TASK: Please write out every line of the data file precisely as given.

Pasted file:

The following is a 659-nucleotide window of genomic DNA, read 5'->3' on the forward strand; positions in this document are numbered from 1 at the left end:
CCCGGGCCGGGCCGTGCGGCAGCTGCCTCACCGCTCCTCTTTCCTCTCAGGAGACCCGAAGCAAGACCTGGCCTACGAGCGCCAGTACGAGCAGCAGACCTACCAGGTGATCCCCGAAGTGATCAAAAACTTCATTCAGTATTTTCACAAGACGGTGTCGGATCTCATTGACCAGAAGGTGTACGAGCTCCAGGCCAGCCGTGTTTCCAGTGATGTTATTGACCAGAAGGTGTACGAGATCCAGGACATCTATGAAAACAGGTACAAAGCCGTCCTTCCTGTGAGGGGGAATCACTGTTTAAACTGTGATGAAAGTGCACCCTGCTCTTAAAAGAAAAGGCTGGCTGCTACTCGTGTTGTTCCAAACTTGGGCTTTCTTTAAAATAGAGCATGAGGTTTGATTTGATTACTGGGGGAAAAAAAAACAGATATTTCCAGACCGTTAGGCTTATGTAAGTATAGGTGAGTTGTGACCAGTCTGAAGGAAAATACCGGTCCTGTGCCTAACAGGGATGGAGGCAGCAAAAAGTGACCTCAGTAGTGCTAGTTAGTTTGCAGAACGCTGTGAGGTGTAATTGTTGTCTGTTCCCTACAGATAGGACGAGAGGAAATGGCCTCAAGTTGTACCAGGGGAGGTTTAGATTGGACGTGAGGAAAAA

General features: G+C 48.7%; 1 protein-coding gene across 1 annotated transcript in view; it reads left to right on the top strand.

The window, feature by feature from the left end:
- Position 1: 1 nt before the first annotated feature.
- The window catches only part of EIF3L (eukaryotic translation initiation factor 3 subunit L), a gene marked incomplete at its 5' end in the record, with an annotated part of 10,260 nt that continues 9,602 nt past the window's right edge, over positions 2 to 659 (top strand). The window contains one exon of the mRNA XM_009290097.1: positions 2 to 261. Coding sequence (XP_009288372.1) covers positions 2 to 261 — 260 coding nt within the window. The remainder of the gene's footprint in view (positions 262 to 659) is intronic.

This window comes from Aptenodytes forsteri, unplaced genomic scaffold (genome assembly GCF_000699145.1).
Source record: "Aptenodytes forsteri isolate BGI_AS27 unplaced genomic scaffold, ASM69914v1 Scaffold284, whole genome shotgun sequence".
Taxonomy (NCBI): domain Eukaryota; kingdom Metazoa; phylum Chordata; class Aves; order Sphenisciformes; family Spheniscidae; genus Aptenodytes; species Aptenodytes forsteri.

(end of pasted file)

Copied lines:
The following is a 659-nucleotide window of genomic DNA, read 5'->3' on the forward strand; positions in this document are numbered from 1 at the left end:
CCCGGGCCGGGCCGTGCGGCAGCTGCCTCACCGCTCCTCTTTCCTCTCAGGAGACCCGAAGCAAGACCTGGCCTACGAGCGCCAGTACGAGCAGCAGACCTACCAGGTGATCCCCGAAGTGATCAAAAACTTCATTCAGTATTTTCACAAGACGGTGTCGGATCTCATTGACCAGAAGGTGTACGAGCTCCAGGCCAGCCGTGTTTCCAGTGATGTTATTGACCAGAAGGTGTACGAGATCCAGGACATCTATGAAAACAGGTACAAAGCCGTCCTTCCTGTGAGGGGGAATCACTGTTTAAACTGTGATGAAAGTGCACCCTGCTCTTAAAAGAAAAGGCTGGCTGCTACTCGTGTTGTTCCAAACTTGGGCTTTCTTTAAAATAGAGCATGAGGTTTGATTTGATTACTGGGGGAAAAAAAAACAGATATTTCCAGACCGTTAGGCTTATGTAAGTATAGGTGAGTTGTGACCAGTCTGAAGGAAAATACCGGTCCTGTGCCTAACAGGGATGGAGGCAGCAAAAAGTGACCTCAGTAGTGCTAGTTAGTTTGCAGAACGCTGTGAGGTGTAATTGTTGTCTGTTCCCTACAGATAGGACGAGAGGAAATGGCCTCAAGTTGTACCAGGGGAGGTTTAGATTGGACGTGAGGAAAAA

General features: G+C 48.7%; 1 protein-coding gene across 1 annotated transcript in view; it reads left to right on the top strand.

The window, feature by feature from the left end:
- Position 1: 1 nt before the first annotated feature.
- The window catches only part of EIF3L (eukaryotic translation initiation factor 3 subunit L), a gene marked incomplete at its 5' end in the record, with an annotated part of 10,260 nt that continues 9,602 nt past the window's right edge, over positions 2 to 659 (top strand). The window contains one exon of the mRNA XM_009290097.1: positions 2 to 261. Coding sequence (XP_009288372.1) covers positions 2 to 261 — 260 coding nt within the window. The remainder of the gene's footprint in view (positions 262 to 659) is intronic.

This window comes from Aptenodytes forsteri, unplaced genomic scaffold (genome assembly GCF_000699145.1).
Source record: "Aptenodytes forsteri isolate BGI_AS27 unplaced genomic scaffold, ASM69914v1 Scaffold284, whole genome shotgun sequence".
Taxonomy (NCBI): domain Eukaryota; kingdom Metazoa; phylum Chordata; class Aves; order Sphenisciformes; family Spheniscidae; genus Aptenodytes; species Aptenodytes forsteri.